So what happens if you are in contract to close on a house? The story is still unfolding, but here is what at least is known so far: “If you’re in contract with a commitment letter that took place prior to the storm, the house has to be reinspected,” says Gregory Frank, manager of Guaranteed Rate, a Garden City mortgage company.
Most lenders want exterior photos. If there is evidence of damage, they may require interior pictures as well. “We have done about 500 inspections so far. ... With the exception of waterfront areas such as Long Beach, the vast majority are OK,” Frank adds.
Generally, lenders pay for the reinspections.
Under most circumstances, the house has to be in a financeable living condition when it closes, adds Michael McHugh, president and chief executive of Continental Home Loans in Melville. “If clients have power, an inspector is sent right away,” McHugh says, noting, “The security of a house is very important.”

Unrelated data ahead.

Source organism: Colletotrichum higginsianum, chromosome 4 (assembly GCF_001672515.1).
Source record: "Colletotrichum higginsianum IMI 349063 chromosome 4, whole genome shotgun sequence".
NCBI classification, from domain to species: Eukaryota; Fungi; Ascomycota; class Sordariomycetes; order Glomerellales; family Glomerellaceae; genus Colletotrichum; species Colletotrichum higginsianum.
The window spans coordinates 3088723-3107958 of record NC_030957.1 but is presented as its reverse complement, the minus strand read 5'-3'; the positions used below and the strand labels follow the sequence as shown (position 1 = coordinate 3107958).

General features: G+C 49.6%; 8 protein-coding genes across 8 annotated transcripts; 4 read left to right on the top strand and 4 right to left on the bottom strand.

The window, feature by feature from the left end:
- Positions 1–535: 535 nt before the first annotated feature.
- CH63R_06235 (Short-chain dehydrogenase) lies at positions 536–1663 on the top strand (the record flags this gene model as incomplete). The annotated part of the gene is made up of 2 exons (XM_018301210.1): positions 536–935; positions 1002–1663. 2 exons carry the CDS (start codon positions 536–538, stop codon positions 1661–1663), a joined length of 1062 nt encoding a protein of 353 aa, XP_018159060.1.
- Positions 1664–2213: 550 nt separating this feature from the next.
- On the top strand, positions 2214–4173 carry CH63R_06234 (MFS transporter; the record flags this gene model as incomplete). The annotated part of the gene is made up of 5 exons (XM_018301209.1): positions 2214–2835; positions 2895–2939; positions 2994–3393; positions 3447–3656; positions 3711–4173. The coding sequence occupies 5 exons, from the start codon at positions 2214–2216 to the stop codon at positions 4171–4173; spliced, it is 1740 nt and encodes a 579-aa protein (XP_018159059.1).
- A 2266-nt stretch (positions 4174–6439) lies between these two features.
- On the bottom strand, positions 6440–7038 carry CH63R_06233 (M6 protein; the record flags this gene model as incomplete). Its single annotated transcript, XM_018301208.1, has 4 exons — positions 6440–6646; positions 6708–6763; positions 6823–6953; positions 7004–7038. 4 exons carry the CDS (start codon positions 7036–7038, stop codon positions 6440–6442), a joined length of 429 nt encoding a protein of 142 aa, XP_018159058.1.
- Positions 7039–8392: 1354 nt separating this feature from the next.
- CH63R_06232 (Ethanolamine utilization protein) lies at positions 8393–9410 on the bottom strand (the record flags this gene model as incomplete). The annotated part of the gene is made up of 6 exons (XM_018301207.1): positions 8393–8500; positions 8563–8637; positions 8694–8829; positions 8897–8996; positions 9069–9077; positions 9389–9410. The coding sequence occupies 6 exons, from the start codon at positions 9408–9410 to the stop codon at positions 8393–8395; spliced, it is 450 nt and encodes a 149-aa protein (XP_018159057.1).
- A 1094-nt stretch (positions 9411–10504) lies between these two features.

If a house is damaged, the homeowner will have to cure it, Frank says. Some buyers are spooked, though. Seth Levy of Shawn Elliott Luxury Homes & Estates says that some buyers are trying to walk away from deals because they are “scared,” which is not a legitimate reason to break a contract.
As for having a property reappraised — it’s lender specific, says Frank, adding, “Every investor is different. There is no standardized guideline.”
One topic housing experts stress: Don’t let the storm ruin your credit, Frank says. If you suffered damage, continue to pay the mortgage. The first step is to call your lender to let them know what is going on, McHugh says, noting relief might be on the way.
While it may be difficult to make payments, you might need to refinance down the road, says McHugh, adding, “It’s a double-edged sword.”